09 Apr Chinese Herbal Medicine – A Brief Introduction
What is it?…Together with acupuncture, herbal medicine is a major pillar of Traditional Chinese Medicine (TCM). The Chinese Materia Medica lists over 9000 different single medicinal substances – plant, animal and mineral – of which 600 are in common use today.
Unlike herbs purchased over-the-counter in many local TCM herbal stores, herbal prescriptions from a licensed practitioner contain herbs approved safe to ingest by Health Canada and are from no endangered plant or animal species.
Whether in allopathic or Chinese medicine, every medicinal substance has its strengths and shortcomings. The unique characteristic of herbal medicine is the degree to which formulation is done. In other forms of herbal medicine, especially Western herbal medicine, herbs are often delivered singly, or combined into very small formulas of herbs that all have similar function.
In contrast, Chinese herbalists and TCM doctors rarely prescribe a single herb to treat a condition. Instead, they create formulas that are tailored to meet the specific needs of individuals based on their presenting patterns of disharmony.
There are approximately 20 major categories of formulas that range in primary actions from weeding and remove toxins from the body by relieving pain and excess symptoms, to nourishing the body’s root deficiencies.
A few specific categories are: release the exterior (ex. for colds/flus), eliminate phlegm (ex. for cough with mucus), resolve dampness (ex. for water retention), clear heat (ex. for fever, infection), move blood stasis (ex. for pain due to blockage), and tonify (ex. for deficiency conditions).
Each formula contains anywhere from 4 to 20 herbs, each herb having different actions, organ/meridian focus and functions.
The beauty of this method of herbal prescription is that an effectively balanced formula creates a new therapeutic agent that can treat a person’s condition from multiple angles than any single herb can do alone. The interaction of the herbs in the formula is designed to accentuate each ingredient’s strengths while minimizing any negative side effects.
How does it work?…Herbs are not just combined in ad hoc fashion to make a formula. Chinese herbal medicine follows an organizing principle that orders the ingredients into a hierarchy of 4 categories – Chief, Deputy, Assistant and Envoy.
The Chief herb(s) has the greatest effect upon the principal pattern of disharmony and is absolutely indispensable to the formula. The Deputy herb(s) aids the chief ingredient in treating the principal pattern or disease, and is the main ingredient directed against any co-existing pattern (when there is more than one pattern of disharmony).
The Assistant herb(s) has up to 3 functions in the formula: 1. Reinforce the effect of the chief or deputy herbs (helpful assistant); 2. Moderate or eliminate any toxicity or harsh properties of the chief or deputy herbs (corrective assistant); and 3. In very serious and complex cases, the assistant has an effect opposite to the chief (opposing assistant).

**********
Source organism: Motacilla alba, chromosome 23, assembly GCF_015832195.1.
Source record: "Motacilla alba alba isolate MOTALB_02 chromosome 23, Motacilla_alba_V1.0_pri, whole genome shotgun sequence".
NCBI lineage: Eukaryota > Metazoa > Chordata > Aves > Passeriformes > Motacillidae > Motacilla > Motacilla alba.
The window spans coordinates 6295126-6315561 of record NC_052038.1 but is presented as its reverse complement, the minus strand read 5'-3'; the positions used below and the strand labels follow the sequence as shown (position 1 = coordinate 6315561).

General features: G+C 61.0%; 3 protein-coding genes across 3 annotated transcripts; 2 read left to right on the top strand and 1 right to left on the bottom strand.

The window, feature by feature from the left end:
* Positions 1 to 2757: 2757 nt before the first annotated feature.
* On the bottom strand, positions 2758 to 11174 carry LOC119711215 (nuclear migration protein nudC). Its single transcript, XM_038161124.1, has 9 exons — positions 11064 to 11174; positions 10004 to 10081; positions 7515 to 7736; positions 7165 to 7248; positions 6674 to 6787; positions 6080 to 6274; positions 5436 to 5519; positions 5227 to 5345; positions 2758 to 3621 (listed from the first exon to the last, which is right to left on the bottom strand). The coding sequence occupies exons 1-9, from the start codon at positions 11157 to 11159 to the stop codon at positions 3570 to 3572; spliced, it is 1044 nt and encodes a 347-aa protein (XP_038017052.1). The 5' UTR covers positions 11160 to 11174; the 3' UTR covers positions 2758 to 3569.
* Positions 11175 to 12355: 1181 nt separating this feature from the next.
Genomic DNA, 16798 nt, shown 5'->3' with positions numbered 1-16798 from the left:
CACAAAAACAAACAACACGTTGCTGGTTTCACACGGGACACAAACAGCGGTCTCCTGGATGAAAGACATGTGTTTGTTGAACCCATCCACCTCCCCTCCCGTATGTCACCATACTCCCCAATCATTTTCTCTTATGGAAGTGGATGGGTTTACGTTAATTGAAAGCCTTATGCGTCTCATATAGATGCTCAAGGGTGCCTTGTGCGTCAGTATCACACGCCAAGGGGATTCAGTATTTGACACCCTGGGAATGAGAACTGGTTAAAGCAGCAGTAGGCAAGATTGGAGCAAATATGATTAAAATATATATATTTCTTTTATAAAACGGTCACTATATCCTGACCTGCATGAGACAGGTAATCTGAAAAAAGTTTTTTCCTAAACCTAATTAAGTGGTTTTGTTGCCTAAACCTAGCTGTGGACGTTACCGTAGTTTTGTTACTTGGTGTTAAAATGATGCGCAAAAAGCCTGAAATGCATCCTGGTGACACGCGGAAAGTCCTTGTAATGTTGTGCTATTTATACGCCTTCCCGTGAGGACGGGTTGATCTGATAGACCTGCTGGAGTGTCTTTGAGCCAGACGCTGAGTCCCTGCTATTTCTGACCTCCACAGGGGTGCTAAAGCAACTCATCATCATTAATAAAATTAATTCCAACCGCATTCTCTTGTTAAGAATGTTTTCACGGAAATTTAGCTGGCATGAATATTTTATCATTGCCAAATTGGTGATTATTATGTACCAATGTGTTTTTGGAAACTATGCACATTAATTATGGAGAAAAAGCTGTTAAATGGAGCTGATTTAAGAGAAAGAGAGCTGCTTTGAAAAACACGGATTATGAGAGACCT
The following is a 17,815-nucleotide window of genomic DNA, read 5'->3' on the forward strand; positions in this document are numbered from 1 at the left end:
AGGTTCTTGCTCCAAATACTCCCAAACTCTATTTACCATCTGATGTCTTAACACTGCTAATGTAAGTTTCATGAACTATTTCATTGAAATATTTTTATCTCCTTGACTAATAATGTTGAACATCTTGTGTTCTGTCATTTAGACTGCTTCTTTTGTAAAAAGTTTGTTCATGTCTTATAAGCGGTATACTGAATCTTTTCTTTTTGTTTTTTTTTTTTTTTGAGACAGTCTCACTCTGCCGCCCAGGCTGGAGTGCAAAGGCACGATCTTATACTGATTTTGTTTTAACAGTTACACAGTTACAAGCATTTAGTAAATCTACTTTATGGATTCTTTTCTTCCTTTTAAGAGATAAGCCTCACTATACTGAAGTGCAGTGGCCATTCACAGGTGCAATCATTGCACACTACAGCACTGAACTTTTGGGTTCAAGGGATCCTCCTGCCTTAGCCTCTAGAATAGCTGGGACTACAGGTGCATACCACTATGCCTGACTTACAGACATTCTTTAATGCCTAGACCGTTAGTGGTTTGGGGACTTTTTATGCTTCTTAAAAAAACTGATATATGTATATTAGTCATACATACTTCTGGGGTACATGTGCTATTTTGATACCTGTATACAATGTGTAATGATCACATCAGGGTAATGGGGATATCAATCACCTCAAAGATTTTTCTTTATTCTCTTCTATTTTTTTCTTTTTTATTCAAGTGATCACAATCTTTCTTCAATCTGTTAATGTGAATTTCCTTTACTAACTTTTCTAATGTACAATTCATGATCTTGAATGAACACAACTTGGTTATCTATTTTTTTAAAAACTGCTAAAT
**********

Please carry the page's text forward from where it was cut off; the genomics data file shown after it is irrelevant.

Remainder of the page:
The last category of herbs in a formula is Envoy. These herbs have 2 major functions – to focus the actions of the whole formula on a certain meridian or physical area of the body; and to harmonize all the actions of the herbal ingredients together.
For example, Chinese medicine has a useful herbal formula for hay fever, pollen allergies, sinusitis or allergic rhinitis where symptoms include: sudden onset of sneezing, itchy red eyes and throat, heavy sensation in the head, post-nasal drip and copious mucus.
Ingredients include: Chief herbs cockleburr fruit and magnolia flower, which enter the Lung meridian/organ to dispel wind-damp, unblock nasal passages for profuse nasal discharge, and treat related headache pain. The Deputy herb is angelica root, which enhances all the actions of the chief herbs and detoxifies side effects of cockleburr. The last herb – both a Deputy and an Envoy – is mint. It is used here to balance the warm nature of the previous herbs with its coolness, disperse wind-heat to relieve itchiness, cool the eyes, and soothe the throat. It also helps direct all the herbs to the head.
After acute-onset symptoms are relieved, Lung, Spleen and Kidney energy should be nourished to mitigate further onset, and strengthen the body’s immune system so that allergic reactions eventually no longer occur.
Are there negative herb interactions with Western medications?…Herbal medicine should be considered like any other type of prescription medicine. Negative herb-drug interactions, although rare, can occur. It is always advised to take allopathic and natural medicine at least 2 hours apart.
Inform your herbalist or TCM doctor of all Western medications you are taking, including supplements, so the most appropriate, safest herbal medicine can be prescribed for you.
Who can it help?…Of all the TCM modalities, herbal medicine is the most effective option when the primary treatment principle is nourishing the body to rebuild substance – blood, body fluid, all types of tissues (including cartilage, ligaments and tendons). This is akin to giving fertilizer to make the soil richer and the plants grow healthier.
Herbal medicine can help those with allergies, asthma, eczema, acne, tinnitus, athlete’s foot, diabetes type II, systemic lupus erythematosus, infertility, Parkinson’s, osteoarthritis, rheumatoid arthritis, menopausal syndrome, night sweats, anemia, hair loss, low thyroid (hypothyroidism), heel pain, hands/arms numbness, dizziness, autoimmune conditions, cancer (to relieve side effects of chemotherapy and radiation therapy), helicobacter pylori, chronic gastritis, and more.